Proposed moratorium to aid town planners
MILFORD – Getting some breathing space from development so Milford can look at the big picture is the idea behind a proposal to halt big new projects for a year.
“(The Planning Board) has been struggling with this for a year and a half, two years. They just don’t have time to get it done,” said Town Planner Bill Parker.
The board is proposing a one-year moratorium on all but the smallest developments so that officials can update the town’s master plan and prepare a long-term response, perhaps incorporating such things as mandatory phase-in of subdivisions or a yearly cap on building permits.
“A temporary moratorium is a real standard tool in planning, when you’re considering something that changes the playing field,” said Roger Hunt, senior land use planner with the Nashua Regional Planning Commission, who has worked with government planners in four states. It has two purposes, he said: It prevents developments from being thrown together to beat a deadline, and it reduces local officials’ day-to-day workload so they can put together long-term plans.
“It can give time to make sure you don’t make things worse. You don’t want unintended consequences,” Hunt said.
About five towns in the state have such moratoriums in place at the moment, according to the state Office of Energy and Planning.
The moratorium is officially called an Interim Growth Management Regulation, allowed under state law (RSA 674:23).
Like most towns in the region, Milford has been seeing more residential growth than many people here would like. The number of single-family building permits issued over the past four years – 322 – is greater than in any similar period since 1986-1989, a time when many people feel housing development was out of control.
Concern about development is the main reason the town is asking voters to pay $2.3 million to buy 445 acres off Mile Slip Road in southwest Milford – one of the largest undeveloped parcels of land left in town.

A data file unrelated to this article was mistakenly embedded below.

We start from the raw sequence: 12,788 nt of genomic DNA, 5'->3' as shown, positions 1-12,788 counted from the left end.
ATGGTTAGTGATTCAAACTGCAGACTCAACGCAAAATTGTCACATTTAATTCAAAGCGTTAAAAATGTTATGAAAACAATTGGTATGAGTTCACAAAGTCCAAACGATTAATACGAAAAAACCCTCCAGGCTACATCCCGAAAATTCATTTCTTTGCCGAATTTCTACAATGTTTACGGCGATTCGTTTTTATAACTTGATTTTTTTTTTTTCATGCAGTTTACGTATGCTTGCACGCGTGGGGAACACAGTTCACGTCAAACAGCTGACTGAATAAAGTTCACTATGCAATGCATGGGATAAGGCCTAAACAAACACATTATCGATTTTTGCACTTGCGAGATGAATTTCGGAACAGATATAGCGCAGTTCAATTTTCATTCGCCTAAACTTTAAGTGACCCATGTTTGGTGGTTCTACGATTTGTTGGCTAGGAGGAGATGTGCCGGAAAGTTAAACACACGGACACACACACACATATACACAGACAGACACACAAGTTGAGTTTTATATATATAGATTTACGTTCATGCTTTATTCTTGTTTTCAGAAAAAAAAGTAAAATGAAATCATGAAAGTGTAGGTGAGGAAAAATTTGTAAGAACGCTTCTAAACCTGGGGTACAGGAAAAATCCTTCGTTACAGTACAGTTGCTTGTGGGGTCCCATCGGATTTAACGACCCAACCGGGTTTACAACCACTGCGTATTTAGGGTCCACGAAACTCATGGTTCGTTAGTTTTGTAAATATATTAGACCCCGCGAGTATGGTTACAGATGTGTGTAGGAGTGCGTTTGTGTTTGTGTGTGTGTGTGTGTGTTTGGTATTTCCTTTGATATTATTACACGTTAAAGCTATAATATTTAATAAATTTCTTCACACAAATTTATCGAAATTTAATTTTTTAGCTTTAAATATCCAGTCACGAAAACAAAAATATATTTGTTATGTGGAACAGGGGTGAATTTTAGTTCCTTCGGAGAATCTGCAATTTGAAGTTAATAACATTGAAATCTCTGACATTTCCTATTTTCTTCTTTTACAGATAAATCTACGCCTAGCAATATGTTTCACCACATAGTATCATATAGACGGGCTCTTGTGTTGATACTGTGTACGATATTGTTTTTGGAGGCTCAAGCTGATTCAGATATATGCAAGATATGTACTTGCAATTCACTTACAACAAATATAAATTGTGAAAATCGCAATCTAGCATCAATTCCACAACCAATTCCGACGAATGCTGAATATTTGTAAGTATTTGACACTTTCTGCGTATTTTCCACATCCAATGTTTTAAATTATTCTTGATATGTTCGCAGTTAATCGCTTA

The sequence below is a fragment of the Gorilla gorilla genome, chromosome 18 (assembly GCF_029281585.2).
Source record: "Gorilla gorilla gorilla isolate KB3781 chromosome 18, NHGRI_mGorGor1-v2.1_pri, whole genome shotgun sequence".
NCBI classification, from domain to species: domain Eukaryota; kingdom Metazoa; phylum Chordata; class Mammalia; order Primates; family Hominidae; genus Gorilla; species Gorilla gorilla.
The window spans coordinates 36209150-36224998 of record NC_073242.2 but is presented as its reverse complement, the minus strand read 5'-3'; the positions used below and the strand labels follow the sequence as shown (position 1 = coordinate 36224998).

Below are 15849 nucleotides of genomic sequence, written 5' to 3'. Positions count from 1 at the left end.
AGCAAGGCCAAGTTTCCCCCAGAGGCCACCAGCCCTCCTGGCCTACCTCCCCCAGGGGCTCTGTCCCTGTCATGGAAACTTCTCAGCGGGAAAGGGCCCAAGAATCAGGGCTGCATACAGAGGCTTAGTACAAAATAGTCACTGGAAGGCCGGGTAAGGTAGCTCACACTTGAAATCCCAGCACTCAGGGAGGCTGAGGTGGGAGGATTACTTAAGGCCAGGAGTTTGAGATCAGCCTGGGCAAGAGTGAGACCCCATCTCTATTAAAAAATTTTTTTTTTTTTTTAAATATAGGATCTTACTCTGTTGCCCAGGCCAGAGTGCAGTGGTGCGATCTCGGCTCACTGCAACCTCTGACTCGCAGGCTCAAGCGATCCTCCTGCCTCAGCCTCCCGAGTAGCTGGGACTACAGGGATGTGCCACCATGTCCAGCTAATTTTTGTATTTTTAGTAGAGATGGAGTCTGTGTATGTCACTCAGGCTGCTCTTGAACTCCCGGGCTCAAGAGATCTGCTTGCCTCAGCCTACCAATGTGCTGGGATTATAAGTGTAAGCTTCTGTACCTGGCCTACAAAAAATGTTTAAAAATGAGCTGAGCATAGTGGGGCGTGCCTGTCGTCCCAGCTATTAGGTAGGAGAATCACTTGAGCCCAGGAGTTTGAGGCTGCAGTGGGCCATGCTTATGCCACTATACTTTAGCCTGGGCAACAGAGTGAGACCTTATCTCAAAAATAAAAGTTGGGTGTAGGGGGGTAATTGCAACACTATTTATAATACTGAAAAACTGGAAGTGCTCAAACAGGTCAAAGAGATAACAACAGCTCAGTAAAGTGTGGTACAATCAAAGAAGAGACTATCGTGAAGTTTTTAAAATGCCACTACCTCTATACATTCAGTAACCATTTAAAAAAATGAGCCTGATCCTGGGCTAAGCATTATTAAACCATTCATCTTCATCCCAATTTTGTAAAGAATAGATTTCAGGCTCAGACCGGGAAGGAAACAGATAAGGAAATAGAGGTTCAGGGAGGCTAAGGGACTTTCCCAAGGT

Milford has an extra complication from its large number of apartment complexes and other multi-family housing, which tend to put more strain on local services such as schools and police departments.
In 2003, 44 percent of Milford’s units were multi-family, more than any nearby community except Nashua.
In Amherst, by contrast, just 7.2 percent of housing units are multi-housing, while in Mason, the figure is a minuscule 1 percent.
All of this is why Milford would like to develop a permanent growth management ordinance.
“Milford increasingly stands out as a target for unusual residential development . . . because, in contrast to the majority of surrounding communities, it has not yet adopted a growth management policy,” said a draft Planning Board report advocating the moratorium, prepared after a finding-of-fact meeting Nov. 9.
State data shows that 41 communities in the state have some sort of growth management ordinance in place.
As allowed under state law, the moratorium would have to be approved by a majority of voters at Town Meeting. It would require a one-year wait in any developments that have not proceeded to the stage of notifying abutting landowners about Planning Board hearings by later this week.
Minor subdivisions – in which no more than two new lots are created – could still go forward, as could small projects such as lot-line adjustments.